That prayer – “hallowed be your name” – maybe one worth praying at the start of any new activity, whether that is the start of a new phase of life – a new job, retirement, a new home, a new role (parent, grandparent, carer) – and at the start of the smallest chores. As I wash the dishes, clean the house, put out the bins, how do I reverence, how do I honour, the holiness and love and mercy of God. Jesus taught us to pray, “hallowed be your name”.
And then, “Your kingdom come, your will be done, on earth as in heaven.” Luke gives us a shorter version – simply “Your kingdom come”. Matthew gives us the longer version, the extra words not changing the meaning, but just giving the prayer further emphasis. Jesus teaches us to pray for God’s way, his rule, his values, to be as followed here, as they are in heaven.
You may have heard some people criticising Christianity as all about escapism, all about escaping the unpleasantness of life by dreaming of what life will be like in heaven. Well, Jesus’ prayer puts a lie to that. This is not about praying to be taken from earth to heaven, but about heaven coming to earth, about God’s values, priorities, standards, will, transforming life here, now.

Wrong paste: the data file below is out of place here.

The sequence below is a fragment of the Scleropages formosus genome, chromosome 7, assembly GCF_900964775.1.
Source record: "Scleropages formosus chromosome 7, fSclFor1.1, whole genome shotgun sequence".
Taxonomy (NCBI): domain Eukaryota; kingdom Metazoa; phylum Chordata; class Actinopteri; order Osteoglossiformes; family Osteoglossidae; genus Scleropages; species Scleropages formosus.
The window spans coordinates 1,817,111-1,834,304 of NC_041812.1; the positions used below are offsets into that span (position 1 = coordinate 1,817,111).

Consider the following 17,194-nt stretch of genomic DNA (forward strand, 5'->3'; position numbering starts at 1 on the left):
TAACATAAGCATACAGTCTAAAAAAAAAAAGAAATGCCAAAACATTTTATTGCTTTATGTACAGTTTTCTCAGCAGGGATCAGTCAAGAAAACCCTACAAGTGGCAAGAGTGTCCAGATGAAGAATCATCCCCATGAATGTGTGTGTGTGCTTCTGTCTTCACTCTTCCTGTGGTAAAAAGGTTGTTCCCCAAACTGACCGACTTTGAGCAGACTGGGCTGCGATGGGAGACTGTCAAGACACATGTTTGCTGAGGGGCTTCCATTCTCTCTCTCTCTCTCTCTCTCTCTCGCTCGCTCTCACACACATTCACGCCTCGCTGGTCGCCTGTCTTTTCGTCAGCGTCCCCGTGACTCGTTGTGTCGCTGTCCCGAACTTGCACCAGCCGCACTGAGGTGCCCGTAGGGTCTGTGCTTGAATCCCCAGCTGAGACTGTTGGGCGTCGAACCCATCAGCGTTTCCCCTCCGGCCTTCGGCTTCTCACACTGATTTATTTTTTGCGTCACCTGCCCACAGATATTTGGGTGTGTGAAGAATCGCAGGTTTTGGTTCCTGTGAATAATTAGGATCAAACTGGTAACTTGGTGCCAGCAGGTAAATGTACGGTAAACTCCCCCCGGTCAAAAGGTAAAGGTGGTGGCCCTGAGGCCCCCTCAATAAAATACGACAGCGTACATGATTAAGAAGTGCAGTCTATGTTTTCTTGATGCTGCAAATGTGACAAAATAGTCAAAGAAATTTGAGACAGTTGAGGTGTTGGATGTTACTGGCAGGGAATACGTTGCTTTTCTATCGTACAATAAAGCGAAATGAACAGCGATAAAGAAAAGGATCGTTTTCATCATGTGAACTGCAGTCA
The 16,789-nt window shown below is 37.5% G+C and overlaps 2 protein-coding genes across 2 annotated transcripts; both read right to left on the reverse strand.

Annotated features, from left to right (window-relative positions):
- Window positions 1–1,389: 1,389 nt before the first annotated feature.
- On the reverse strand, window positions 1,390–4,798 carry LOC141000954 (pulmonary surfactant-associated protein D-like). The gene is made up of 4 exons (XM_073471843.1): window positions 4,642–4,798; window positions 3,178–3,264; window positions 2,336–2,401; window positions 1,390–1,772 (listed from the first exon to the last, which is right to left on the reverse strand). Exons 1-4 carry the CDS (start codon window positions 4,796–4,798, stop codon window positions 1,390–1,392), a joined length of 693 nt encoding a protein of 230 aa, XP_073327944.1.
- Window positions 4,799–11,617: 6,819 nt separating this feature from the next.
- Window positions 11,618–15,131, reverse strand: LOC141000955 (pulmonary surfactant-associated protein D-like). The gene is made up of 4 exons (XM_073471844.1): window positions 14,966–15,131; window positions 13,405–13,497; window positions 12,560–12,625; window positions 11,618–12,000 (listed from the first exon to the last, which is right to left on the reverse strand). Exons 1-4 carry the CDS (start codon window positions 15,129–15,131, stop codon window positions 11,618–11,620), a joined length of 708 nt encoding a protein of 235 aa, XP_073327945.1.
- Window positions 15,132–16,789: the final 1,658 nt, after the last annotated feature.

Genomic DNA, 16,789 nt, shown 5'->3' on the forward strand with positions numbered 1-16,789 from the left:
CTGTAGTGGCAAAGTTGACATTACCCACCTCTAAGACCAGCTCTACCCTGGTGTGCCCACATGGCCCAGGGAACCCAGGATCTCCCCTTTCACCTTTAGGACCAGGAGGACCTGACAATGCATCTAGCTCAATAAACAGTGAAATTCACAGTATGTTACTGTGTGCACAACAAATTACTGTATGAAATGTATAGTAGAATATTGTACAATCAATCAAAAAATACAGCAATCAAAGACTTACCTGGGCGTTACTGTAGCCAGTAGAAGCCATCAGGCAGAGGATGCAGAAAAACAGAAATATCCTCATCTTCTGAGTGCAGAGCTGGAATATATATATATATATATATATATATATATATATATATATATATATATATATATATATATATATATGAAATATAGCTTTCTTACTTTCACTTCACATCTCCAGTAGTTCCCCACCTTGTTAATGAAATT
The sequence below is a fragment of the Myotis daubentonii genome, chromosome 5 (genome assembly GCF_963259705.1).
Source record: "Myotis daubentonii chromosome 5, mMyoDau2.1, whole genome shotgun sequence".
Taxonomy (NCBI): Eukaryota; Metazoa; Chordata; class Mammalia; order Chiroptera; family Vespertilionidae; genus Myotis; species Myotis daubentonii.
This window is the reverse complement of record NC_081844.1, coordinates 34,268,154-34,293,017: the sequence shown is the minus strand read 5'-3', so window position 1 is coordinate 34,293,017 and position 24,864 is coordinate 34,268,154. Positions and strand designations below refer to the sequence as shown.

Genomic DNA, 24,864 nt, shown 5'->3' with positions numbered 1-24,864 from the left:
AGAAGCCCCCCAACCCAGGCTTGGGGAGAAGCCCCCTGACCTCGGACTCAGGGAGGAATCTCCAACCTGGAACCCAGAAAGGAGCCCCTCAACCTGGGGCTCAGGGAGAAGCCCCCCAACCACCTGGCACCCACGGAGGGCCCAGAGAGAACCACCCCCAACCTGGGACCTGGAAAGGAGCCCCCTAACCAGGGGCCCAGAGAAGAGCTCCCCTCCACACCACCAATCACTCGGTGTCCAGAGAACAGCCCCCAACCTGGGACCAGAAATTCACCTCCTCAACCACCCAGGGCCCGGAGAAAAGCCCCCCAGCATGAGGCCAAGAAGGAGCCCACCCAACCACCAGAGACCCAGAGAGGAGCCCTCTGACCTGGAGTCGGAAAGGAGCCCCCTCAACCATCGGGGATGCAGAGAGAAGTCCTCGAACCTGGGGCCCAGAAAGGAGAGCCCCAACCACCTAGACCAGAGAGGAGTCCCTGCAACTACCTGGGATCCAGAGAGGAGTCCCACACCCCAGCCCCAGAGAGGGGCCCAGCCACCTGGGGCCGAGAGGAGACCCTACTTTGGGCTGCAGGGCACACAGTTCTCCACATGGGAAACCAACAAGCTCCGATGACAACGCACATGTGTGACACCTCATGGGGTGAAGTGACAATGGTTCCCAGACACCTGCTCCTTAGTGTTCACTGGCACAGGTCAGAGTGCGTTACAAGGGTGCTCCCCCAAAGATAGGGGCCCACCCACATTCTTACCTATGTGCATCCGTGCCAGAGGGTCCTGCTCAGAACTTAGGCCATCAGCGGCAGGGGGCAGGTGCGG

Its about praying that in a world where the richest 1% of the world’s population control 40% of the world’s wealth, and the poorest 50% control just 1% of the world’s wealth, that God’s kingdom of justice and generosity will come.
Its about praying that in a world where we seem intent on destroying our environmental future by living beyond our means now, that God’s kingdom will come.
Its about praying that in our community where many people live isolated and desperately lonely lives, God’s kingdom of love and community will come.
Its about praying that where there is beauty, grace, truth, creativity, compassion, love, those acts and qualities will flourish all the more abundantly.
Its abut praying that we as a church will become ever more committed to doing God’s will, and following his leading for our lives.
In other words, its about praying that our world will come to resemble more closely life in heaven; and its about living as one of the answers to those prayers.
This first part of the Lord’s Prayer is all about God – who he is, the holiness of his name, the coming of his kingdom, the doing of his will. Prayer must always start with God.
Without focusing on God – if we jump straight in to thinking about ourselves – our needs, our requests, our desires – prayer very quickly collapses into the random thoughts, fears and longings of our minds.
But when we start with God, our whole perspective changes.
This week, why not take the Lord’s Prayer and chew on each word, each phrase, and allow it to shape your prayers.